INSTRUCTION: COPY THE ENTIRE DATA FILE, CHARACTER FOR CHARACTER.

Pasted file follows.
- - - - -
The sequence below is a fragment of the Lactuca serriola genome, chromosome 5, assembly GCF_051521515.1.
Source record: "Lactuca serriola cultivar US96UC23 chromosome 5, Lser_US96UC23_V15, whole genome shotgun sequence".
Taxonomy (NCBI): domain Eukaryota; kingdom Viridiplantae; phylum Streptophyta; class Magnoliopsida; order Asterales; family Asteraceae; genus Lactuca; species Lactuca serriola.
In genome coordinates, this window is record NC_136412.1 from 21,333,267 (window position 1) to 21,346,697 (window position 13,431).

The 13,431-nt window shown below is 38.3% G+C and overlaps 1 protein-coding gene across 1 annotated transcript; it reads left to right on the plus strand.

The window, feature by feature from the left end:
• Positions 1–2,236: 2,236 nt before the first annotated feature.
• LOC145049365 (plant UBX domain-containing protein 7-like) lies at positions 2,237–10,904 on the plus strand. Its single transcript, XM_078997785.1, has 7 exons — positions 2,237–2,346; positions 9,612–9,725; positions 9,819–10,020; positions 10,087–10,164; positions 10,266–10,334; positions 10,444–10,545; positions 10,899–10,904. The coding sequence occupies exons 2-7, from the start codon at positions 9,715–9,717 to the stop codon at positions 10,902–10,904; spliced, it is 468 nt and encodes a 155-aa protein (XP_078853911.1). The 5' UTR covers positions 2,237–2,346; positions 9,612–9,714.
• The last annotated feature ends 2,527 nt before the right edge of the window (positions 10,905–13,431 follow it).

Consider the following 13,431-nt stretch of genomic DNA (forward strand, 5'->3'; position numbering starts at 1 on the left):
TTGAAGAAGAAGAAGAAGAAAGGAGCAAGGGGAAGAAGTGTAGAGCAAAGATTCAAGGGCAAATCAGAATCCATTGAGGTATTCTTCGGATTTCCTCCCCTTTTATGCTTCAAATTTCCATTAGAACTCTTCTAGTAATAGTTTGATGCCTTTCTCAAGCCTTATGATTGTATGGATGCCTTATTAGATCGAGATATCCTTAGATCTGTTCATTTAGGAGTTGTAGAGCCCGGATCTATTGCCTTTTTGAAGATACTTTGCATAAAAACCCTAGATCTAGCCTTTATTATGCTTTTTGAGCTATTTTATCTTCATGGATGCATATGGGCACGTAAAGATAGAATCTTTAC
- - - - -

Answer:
The sequence below is a fragment of the Lactuca serriola genome, chromosome 5, assembly GCF_051521515.1.
Source record: "Lactuca serriola cultivar US96UC23 chromosome 5, Lser_US96UC23_V15, whole genome shotgun sequence".
Taxonomy (NCBI): domain Eukaryota; kingdom Viridiplantae; phylum Streptophyta; class Magnoliopsida; order Asterales; family Asteraceae; genus Lactuca; species Lactuca serriola.
In genome coordinates, this window is record NC_136412.1 from 21,333,267 (window position 1) to 21,346,697 (window position 13,431).

The 13,431-nt window shown below is 38.3% G+C and overlaps 1 protein-coding gene across 1 annotated transcript; it reads left to right on the plus strand.

The window, feature by feature from the left end:
• Positions 1–2,236: 2,236 nt before the first annotated feature.
• LOC145049365 (plant UBX domain-containing protein 7-like) lies at positions 2,237–10,904 on the plus strand. Its single transcript, XM_078997785.1, has 7 exons — positions 2,237–2,346; positions 9,612–9,725; positions 9,819–10,020; positions 10,087–10,164; positions 10,266–10,334; positions 10,444–10,545; positions 10,899–10,904. The coding sequence occupies exons 2-7, from the start codon at positions 9,715–9,717 to the stop codon at positions 10,902–10,904; spliced, it is 468 nt and encodes a 155-aa protein (XP_078853911.1). The 5' UTR covers positions 2,237–2,346; positions 9,612–9,714.
• The last annotated feature ends 2,527 nt before the right edge of the window (positions 10,905–13,431 follow it).

Consider the following 13,431-nt stretch of genomic DNA (forward strand, 5'->3'; position numbering starts at 1 on the left):
TTGAAGAAGAAGAAGAAGAAAGGAGCAAGGGGAAGAAGTGTAGAGCAAAGATTCAAGGGCAAATCAGAATCCATTGAGGTATTCTTCGGATTTCCTCCCCTTTTATGCTTCAAATTTCCATTAGAACTCTTCTAGTAATAGTTTGATGCCTTTCTCAAGCCTTATGATTGTATGGATGCCTTATTAGATCGAGATATCCTTAGATCTGTTCATTTAGGAGTTGTAGAGCCCGGATCTATTGCCTTTTTGAAGATACTTTGCATAAAAACCCTAGATCTAGCCTTTATTATGCTTTTTGAGCTATTTTATCTTCATGGATGCATATGGGCACGTAAAGATAGAATCTTTAC